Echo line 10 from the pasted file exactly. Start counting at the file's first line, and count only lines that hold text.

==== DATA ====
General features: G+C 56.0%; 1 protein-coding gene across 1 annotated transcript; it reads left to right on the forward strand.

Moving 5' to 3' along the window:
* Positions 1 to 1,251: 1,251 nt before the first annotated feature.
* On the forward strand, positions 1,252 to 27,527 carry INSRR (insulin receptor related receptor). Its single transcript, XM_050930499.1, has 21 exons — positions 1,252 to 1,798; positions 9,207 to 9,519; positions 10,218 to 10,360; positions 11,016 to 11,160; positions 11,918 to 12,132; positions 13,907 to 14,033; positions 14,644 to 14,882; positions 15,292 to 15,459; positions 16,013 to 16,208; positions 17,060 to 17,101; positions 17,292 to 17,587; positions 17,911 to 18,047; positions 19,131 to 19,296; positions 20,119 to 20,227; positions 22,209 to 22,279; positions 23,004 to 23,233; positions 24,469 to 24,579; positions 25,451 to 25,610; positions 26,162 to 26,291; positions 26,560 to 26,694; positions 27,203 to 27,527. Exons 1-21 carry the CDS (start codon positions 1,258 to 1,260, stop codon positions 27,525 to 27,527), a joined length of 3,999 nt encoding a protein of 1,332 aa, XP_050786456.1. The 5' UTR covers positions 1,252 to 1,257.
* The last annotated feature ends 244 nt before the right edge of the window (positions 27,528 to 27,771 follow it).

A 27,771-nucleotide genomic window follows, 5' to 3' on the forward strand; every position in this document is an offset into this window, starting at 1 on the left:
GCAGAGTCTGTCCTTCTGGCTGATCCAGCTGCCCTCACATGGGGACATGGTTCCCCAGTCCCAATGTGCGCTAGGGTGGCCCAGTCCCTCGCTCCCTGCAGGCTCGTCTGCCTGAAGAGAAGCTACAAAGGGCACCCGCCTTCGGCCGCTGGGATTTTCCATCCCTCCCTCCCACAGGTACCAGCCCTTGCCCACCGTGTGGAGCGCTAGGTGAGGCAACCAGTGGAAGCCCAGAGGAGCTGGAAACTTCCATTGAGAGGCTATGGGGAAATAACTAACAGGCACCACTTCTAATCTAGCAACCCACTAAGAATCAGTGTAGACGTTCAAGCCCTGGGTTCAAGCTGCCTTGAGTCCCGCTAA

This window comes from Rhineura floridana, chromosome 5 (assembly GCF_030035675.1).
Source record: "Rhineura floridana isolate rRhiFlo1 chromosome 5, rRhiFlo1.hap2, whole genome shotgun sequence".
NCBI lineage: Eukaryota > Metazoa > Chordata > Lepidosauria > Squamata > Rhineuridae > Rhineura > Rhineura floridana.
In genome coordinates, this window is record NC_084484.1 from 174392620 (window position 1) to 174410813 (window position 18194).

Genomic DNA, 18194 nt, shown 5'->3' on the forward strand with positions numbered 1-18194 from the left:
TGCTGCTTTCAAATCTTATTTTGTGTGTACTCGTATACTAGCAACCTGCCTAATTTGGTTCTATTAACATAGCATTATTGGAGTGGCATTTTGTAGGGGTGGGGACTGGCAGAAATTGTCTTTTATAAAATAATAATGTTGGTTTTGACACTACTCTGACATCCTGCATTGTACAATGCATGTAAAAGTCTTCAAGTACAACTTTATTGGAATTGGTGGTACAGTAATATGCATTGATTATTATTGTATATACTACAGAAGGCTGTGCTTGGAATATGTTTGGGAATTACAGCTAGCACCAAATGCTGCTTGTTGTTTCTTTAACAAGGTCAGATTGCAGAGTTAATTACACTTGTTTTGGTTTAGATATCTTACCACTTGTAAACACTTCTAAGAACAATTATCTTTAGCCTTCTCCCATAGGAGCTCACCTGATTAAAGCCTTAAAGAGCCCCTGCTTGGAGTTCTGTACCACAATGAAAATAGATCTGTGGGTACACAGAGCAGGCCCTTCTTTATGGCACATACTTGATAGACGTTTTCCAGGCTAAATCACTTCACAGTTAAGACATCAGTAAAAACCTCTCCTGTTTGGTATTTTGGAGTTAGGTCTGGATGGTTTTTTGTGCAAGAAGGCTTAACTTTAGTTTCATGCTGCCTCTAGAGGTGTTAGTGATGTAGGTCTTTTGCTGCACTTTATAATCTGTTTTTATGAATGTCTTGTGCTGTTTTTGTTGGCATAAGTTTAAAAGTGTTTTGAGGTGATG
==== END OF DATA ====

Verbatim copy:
NCBI lineage: Eukaryota > Metazoa > Chordata > Lepidosauria > Squamata > Rhineuridae > Rhineura > Rhineura floridana.